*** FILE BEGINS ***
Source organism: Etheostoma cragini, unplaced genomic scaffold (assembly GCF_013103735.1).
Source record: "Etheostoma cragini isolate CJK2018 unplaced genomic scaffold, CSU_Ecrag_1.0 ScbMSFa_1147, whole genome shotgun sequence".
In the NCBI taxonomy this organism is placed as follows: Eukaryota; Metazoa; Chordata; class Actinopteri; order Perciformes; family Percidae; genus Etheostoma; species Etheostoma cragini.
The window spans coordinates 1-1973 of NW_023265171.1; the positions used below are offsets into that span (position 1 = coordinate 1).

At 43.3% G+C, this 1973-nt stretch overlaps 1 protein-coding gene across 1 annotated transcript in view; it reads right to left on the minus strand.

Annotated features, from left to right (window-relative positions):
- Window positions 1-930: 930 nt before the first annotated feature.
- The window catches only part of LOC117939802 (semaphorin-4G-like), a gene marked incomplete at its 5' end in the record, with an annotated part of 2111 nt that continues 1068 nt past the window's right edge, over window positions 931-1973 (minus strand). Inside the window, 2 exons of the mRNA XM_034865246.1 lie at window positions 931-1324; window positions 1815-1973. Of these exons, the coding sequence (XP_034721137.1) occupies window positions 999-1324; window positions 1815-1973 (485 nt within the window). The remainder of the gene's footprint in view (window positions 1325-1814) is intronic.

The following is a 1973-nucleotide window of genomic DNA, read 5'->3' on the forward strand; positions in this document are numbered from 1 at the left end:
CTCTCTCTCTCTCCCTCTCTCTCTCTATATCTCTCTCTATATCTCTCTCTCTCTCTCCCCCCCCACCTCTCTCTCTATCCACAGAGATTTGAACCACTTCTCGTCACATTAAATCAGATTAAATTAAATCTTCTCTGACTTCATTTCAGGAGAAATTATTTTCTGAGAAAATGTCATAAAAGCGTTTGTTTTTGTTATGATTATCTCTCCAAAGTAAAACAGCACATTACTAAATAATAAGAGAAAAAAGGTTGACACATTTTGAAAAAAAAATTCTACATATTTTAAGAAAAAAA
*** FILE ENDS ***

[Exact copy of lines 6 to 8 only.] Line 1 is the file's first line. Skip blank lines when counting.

Annotated features, from left to right (window-relative positions):
- Window positions 1-930: 930 nt before the first annotated feature.
- The window catches only part of LOC117939802 (semaphorin-4G-like), a gene marked incomplete at its 5' end in the record, with an annotated part of 2111 nt that continues 1068 nt past the window's right edge, over window positions 931-1973 (minus strand). Inside the window, 2 exons of the mRNA XM_034865246.1 lie at window positions 931-1324; window positions 1815-1973. Of these exons, the coding sequence (XP_034721137.1) occupies window positions 999-1324; window positions 1815-1973 (485 nt within the window). The remainder of the gene's footprint in view (window positions 1325-1814) is intronic.